Contemporary Chinese practitioners recognize a condition known as ginseng abuse syndrome, caused by taking ginseng incorrectly or excessively. In China, ginseng is almost always used for longevity by people over the age of 60; it is not given to younger people unless they are severely debilitated. Chinese medicine also recommends ginseng for use in winter only; it is not taken year round. The symptoms of ginseng abuse syndrome include include heart palpitations, heaviness in the chest, high blood pressure, dizziness, insomnia, agitation, restlessness, nausea, vomiting, abdominal pain and/or bloating, diarrhea, possible upper digestive tract bleeding, edema, and a red skin rash that is most noticeable on the face. Western herbalists recommend that anyone taking ginseng who develops these symptoms should stop taking the herb at once and contact a licensed practitioner of TCM to determine whether ginseng abuse is the cause of the problem.
A number of case studies involving severe side effects from habitual use of ginseng have been reported in American medical journals. These studies include a case of Stevens-Johnson syndrome (a disorder of the skin and mucosa usually caused by reactions to corticosteroids and a few other systemic drugs) in a Chinese student; a case of cerebral arthritis in a 28-year-old woman following a large dose of ginseng extract; a case of metrorrhagia (uterine hemorrhage) following two months of steady use of ginseng; and a case of hemorrhagic bleeding from the vagina following habitual use of ginseng douches.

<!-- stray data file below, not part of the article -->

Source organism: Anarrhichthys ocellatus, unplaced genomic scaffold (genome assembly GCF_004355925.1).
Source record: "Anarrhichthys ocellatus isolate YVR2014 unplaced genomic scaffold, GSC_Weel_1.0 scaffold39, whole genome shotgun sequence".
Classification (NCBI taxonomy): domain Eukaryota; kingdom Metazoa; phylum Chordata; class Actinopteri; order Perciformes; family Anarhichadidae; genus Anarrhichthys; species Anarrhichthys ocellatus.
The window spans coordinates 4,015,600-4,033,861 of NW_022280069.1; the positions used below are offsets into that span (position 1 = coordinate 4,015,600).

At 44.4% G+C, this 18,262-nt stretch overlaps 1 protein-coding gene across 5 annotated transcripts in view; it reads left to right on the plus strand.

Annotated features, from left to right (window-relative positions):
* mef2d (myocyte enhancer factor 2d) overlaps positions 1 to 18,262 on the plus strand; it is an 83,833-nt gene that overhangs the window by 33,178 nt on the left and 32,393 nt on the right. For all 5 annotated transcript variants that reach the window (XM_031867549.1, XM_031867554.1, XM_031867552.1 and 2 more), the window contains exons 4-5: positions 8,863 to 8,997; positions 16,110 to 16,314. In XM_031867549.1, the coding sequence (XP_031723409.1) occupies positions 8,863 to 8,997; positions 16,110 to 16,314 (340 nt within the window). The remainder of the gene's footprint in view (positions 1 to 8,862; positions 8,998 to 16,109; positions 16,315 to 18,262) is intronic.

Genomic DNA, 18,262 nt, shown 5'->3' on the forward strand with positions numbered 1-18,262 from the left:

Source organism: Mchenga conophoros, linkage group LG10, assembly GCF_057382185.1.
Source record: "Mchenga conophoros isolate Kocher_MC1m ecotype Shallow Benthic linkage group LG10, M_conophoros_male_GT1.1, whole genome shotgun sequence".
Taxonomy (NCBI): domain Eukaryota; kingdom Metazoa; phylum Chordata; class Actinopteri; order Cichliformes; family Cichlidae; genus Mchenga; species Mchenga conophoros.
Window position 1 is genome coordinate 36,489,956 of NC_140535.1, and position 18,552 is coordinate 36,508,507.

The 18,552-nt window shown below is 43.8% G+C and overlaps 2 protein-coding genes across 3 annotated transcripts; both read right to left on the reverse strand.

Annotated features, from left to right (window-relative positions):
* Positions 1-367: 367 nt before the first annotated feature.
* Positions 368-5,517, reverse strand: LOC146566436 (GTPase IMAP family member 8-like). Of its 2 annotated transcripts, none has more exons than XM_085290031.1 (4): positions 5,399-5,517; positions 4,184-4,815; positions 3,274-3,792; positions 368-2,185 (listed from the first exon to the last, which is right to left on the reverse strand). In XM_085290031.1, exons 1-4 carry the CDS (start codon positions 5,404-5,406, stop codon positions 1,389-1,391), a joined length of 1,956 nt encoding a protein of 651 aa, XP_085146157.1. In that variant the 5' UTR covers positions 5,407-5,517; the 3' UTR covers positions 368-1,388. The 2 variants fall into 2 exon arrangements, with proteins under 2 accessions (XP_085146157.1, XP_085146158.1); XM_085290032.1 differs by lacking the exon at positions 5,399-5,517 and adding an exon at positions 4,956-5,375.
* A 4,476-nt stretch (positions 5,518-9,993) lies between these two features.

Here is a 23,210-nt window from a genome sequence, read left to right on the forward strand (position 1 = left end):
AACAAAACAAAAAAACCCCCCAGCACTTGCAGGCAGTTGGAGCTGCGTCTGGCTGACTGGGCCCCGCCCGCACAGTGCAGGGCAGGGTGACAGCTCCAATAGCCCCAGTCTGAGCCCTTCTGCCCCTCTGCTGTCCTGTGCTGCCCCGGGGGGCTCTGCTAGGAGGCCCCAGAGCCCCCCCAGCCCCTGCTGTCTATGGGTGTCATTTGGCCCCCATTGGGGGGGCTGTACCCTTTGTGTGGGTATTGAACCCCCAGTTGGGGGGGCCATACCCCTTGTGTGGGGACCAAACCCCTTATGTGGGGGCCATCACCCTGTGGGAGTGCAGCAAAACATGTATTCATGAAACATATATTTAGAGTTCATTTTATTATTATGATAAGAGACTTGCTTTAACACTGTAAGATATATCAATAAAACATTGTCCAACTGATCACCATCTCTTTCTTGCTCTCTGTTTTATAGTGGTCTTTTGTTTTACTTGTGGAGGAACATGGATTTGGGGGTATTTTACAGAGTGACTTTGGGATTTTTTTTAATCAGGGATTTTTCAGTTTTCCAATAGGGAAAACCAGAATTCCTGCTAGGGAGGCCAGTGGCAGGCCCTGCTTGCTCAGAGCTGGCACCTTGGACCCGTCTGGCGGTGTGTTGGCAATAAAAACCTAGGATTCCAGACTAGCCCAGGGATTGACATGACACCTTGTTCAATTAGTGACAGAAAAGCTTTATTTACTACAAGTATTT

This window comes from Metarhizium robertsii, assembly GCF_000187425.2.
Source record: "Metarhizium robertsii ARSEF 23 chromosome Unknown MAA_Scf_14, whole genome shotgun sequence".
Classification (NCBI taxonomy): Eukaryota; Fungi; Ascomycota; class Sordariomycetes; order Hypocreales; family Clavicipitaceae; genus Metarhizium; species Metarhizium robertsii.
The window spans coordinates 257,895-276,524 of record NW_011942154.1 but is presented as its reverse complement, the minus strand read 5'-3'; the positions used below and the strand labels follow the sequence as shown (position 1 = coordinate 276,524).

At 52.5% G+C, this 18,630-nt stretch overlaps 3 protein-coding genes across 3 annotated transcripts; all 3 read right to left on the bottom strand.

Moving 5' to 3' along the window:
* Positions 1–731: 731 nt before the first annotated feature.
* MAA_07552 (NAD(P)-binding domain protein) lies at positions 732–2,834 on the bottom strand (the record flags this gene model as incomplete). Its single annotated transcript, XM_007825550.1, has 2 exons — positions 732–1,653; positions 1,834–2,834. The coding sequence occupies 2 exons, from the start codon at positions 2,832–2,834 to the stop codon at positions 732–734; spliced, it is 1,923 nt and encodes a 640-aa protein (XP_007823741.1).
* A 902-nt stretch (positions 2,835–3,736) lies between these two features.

Ginseng has been reported to interact with caffeine to cause overstimulation and insomnia in some people. It has also been reported to increase the effects of digoxin, a medication used to treat congestive heart failure; and to interact with phenelzine, an antidepressant. Its interactions with phenelzine cause symptoms ranging from manic episodes to headaches. It also may alter the effects of the drug coumadin, and any anticoagulant therapies.
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American Association of Oriental Medicine. 433 Front Street, Catasaqua, PA 18032. (610) 266-1433. Fax: (610) 264-2768. <www.aaom.org>.
American Botanical Council. PO Box 144345. Austin, TX 78714-4345.<www.herbalgram.org>.
Herb Research Foundation. 1007 Pearl Street. Suite 200. Boulder, CO 80302. <www.herbs.org>.
National Center for Complementary and Alternative Medicine (NCCAM) Clearinghouse. P.O. Box 7923, Gaithersburg, MD 20898. (888) 644-6226. TTY: (866) 464-3615. Fax: (866) 464-3616. <www.nccam.nih.gov>.
Rebecca J. Frey, Ph.D